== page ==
Thoughts for the Feast of Our Lady of Sorrows from Fr Willie Doyle

Our lady of sorrows

To sensitive souls the pain they cause others is far worse than any sufferings they may endure themselves. They may have much to endure, but to see others in pain causes them deeper grief. Jesus and Mary meet. Alone He could have suffered with joy so that she, His dearest Mother, might have been spared the agony of seeing all He must endure. With one look of pity Jesus reads the anguish of that cruelly lacerated heart; with one long gaze of infinite love and pity Mary sees the depth of her Son’s woe, His long hours of torture, His utter weariness, His sorrow, His grief, His anguish. May she not help Him? At least lift for one moment that cross?

COMMENT: Mary longed to help Jesus with His cross. So too she wants to help us, and will obtain for us the graces we need to assist us with our difficulties.

15 September 1917: Praise for Fr Doyle from an Irish officer

In his biography of Fr Doyle, Alfred O’Rahilly reports that an Irish officer (unidentified by O’Rahilly) published the following tribute to Fr Doyle in the Catholic News on 15 September 1917:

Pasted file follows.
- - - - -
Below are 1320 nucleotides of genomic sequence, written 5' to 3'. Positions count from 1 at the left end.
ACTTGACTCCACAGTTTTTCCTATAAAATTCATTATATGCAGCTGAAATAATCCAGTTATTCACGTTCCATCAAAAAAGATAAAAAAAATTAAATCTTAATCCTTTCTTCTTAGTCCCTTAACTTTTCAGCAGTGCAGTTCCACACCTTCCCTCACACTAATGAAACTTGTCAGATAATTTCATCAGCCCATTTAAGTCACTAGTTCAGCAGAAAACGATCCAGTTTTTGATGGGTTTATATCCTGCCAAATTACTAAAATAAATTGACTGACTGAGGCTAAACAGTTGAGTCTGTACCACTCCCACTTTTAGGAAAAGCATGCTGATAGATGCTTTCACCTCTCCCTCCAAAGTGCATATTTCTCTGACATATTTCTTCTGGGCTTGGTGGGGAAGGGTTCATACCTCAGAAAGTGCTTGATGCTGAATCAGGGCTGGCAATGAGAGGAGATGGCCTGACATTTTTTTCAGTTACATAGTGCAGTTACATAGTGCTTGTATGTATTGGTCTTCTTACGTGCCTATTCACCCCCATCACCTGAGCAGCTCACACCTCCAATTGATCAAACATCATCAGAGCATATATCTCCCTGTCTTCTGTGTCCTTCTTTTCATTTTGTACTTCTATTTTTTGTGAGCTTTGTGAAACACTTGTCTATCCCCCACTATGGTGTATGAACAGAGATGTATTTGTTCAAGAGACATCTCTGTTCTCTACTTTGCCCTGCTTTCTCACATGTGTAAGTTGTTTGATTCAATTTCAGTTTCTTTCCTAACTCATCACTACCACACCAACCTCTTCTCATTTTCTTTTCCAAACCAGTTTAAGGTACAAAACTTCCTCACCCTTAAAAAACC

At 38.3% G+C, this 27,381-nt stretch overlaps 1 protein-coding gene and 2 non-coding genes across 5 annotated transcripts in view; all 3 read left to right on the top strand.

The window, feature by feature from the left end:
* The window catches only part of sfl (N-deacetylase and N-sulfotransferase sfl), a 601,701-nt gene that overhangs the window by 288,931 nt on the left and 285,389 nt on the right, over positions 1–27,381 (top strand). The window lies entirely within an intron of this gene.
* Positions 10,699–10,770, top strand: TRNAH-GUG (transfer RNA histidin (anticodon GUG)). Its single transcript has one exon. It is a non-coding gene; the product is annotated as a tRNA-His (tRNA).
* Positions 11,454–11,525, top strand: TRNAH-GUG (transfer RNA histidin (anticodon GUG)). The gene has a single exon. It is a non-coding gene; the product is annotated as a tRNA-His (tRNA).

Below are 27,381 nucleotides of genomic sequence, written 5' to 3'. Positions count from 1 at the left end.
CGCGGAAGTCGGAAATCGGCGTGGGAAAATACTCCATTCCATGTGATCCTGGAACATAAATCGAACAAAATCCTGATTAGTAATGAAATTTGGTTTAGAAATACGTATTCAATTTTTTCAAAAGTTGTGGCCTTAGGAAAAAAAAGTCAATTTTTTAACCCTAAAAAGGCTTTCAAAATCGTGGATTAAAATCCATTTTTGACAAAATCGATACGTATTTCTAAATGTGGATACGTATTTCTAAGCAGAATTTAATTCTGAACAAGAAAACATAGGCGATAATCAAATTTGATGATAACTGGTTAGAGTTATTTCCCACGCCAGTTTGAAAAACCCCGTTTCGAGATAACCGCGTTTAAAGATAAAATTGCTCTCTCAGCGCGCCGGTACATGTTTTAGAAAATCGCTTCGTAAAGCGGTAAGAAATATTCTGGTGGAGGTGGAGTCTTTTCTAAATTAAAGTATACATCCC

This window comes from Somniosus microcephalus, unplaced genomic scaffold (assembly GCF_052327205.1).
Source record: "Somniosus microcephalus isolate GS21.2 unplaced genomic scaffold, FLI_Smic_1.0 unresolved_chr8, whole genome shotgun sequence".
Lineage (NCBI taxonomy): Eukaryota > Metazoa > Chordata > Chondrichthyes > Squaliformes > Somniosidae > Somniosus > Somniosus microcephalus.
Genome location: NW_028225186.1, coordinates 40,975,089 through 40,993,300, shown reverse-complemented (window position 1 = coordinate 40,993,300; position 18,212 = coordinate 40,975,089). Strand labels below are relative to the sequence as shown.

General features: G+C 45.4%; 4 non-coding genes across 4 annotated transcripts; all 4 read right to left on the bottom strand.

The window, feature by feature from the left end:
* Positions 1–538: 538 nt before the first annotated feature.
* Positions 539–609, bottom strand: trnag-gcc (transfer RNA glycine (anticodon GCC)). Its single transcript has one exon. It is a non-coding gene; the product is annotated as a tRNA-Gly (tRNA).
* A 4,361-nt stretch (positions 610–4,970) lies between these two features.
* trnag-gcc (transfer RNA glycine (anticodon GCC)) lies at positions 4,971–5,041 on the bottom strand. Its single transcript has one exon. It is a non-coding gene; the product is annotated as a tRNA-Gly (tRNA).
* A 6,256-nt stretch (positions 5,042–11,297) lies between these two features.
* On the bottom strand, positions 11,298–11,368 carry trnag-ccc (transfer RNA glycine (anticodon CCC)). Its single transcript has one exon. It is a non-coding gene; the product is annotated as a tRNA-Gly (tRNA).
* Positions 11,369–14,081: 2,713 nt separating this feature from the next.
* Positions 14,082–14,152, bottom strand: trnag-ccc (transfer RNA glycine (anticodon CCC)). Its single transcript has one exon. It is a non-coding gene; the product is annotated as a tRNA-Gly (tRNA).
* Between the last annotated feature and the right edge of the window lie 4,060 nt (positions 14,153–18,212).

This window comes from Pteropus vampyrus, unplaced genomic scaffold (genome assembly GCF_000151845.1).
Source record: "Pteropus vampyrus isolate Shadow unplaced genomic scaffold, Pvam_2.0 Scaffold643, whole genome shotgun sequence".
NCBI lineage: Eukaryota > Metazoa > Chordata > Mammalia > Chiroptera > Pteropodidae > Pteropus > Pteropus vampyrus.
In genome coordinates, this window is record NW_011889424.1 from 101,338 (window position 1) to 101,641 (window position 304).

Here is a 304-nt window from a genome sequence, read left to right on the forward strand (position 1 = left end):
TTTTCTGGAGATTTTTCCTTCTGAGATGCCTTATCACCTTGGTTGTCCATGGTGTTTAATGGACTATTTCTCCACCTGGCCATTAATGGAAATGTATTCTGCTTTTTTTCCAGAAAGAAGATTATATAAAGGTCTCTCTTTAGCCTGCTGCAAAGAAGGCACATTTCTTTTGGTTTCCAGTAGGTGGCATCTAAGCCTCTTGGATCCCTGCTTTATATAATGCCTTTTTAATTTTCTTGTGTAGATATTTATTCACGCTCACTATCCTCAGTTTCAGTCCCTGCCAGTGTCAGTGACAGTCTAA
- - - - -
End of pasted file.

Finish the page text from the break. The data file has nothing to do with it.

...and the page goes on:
Strong Point 13 and the little dug-out of the brave padre rise before me as I write. I recall the early Mass when our battalion was in reserve. Often have I knelt at the impromptu altar serving that Mass for the padre in the upper barn, hail, rain, and snow blowing in gusts through the shell-torn roof. He knew no fear. As company officers, how many times have we accompanied him through the front line system to speak a word to the men. Well do we remember when at long last we went back for rest and training, how our beloved padre did the long three days’ march at the head of the battalion. Which of the men do not recall with a tear and a smile how he went ‘over the top’ at Wytschaete? He lived with us in our newly-won position, and endured our hardships with unfailing cheerfulness. In billets he was an ever welcome visitor to the companies, and our only trouble was that he could not always live with whatever company he might be visiting. Ypres sounded the knell. Recommended for the D.S.O. for Wytschaete, he did wonderful work at Ypres, and was recommended for the V.C. Many a dying soldier on that bloody field has flashed a last look of loving recognition as our brave padre rushed to his aid, braving the fearful barrage and whistling machine-gun bullets, to give his boy a last few words of hope.